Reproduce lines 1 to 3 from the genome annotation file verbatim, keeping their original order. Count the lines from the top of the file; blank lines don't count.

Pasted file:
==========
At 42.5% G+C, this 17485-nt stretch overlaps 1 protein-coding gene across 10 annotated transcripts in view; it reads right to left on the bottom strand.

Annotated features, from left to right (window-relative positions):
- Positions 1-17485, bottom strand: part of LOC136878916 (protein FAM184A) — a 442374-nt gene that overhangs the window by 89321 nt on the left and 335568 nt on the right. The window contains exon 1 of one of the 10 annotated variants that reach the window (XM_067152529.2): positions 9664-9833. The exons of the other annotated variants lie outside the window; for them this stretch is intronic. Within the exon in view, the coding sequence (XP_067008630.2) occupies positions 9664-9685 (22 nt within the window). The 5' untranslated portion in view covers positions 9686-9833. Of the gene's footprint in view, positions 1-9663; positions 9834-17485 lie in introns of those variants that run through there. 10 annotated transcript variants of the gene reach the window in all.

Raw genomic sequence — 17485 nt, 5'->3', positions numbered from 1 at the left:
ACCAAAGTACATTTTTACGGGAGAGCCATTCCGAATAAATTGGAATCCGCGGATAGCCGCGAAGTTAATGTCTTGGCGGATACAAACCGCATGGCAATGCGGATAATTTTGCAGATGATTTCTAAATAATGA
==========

At 42.5% G+C, this 17485-nt stretch overlaps 1 protein-coding gene across 10 annotated transcripts in view; it reads right to left on the bottom strand.

Annotated features, from left to right (window-relative positions):
- Positions 1-17485, bottom strand: part of LOC136878916 (protein FAM184A) — a 442374-nt gene that overhangs the window by 89321 nt on the left and 335568 nt on the right. The window contains exon 1 of one of the 10 annotated variants that reach the window (XM_067152529.2): positions 9664-9833. The exons of the other annotated variants lie outside the window; for them this stretch is intronic. Within the exon in view, the coding sequence (XP_067008630.2) occupies positions 9664-9685 (22 nt within the window). The 5' untranslated portion in view covers positions 9686-9833. Of the gene's footprint in view, positions 1-9663; positions 9834-17485 lie in introns of those variants that run through there. 10 annotated transcript variants of the gene reach the window in all.